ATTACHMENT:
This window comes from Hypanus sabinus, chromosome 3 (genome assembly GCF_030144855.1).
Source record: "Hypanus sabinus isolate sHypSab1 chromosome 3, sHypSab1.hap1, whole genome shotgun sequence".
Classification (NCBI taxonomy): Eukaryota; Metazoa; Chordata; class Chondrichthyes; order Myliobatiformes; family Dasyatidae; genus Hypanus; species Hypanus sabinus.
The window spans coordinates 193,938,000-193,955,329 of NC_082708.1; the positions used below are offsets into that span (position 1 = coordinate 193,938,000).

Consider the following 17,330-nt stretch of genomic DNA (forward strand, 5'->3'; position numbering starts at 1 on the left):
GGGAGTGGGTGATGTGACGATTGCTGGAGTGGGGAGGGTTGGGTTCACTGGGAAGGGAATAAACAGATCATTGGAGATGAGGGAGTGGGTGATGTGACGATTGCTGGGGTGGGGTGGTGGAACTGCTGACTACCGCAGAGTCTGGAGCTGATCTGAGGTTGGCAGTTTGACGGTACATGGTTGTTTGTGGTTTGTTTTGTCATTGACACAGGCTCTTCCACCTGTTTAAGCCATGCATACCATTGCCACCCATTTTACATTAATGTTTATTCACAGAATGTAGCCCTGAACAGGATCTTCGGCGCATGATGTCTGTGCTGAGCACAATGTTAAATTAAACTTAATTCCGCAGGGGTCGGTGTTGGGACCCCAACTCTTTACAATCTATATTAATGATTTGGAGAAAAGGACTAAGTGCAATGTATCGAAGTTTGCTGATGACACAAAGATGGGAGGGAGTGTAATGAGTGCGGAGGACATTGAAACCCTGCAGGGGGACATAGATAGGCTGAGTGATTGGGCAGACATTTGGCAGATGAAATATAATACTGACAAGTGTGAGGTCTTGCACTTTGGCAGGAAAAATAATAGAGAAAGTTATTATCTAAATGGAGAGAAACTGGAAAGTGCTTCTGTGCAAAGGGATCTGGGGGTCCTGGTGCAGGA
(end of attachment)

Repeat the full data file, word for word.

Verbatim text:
This window comes from Hypanus sabinus, chromosome 3 (genome assembly GCF_030144855.1).
Source record: "Hypanus sabinus isolate sHypSab1 chromosome 3, sHypSab1.hap1, whole genome shotgun sequence".
Classification (NCBI taxonomy): Eukaryota; Metazoa; Chordata; class Chondrichthyes; order Myliobatiformes; family Dasyatidae; genus Hypanus; species Hypanus sabinus.
The window spans coordinates 193,938,000-193,955,329 of NC_082708.1; the positions used below are offsets into that span (position 1 = coordinate 193,938,000).

Consider the following 17,330-nt stretch of genomic DNA (forward strand, 5'->3'; position numbering starts at 1 on the left):
GGGAGTGGGTGATGTGACGATTGCTGGAGTGGGGAGGGTTGGGTTCACTGGGAAGGGAATAAACAGATCATTGGAGATGAGGGAGTGGGTGATGTGACGATTGCTGGGGTGGGGTGGTGGAACTGCTGACTACCGCAGAGTCTGGAGCTGATCTGAGGTTGGCAGTTTGACGGTACATGGTTGTTTGTGGTTTGTTTTGTCATTGACACAGGCTCTTCCACCTGTTTAAGCCATGCATACCATTGCCACCCATTTTACATTAATGTTTATTCACAGAATGTAGCCCTGAACAGGATCTTCGGCGCATGATGTCTGTGCTGAGCACAATGTTAAATTAAACTTAATTCCGCAGGGGTCGGTGTTGGGACCCCAACTCTTTACAATCTATATTAATGATTTGGAGAAAAGGACTAAGTGCAATGTATCGAAGTTTGCTGATGACACAAAGATGGGAGGGAGTGTAATGAGTGCGGAGGACATTGAAACCCTGCAGGGGGACATAGATAGGCTGAGTGATTGGGCAGACATTTGGCAGATGAAATATAATACTGACAAGTGTGAGGTCTTGCACTTTGGCAGGAAAAATAATAGAGAAAGTTATTATCTAAATGGAGAGAAACTGGAAAGTGCTTCTGTGCAAAGGGATCTGGGGGTCCTGGTGCAGGA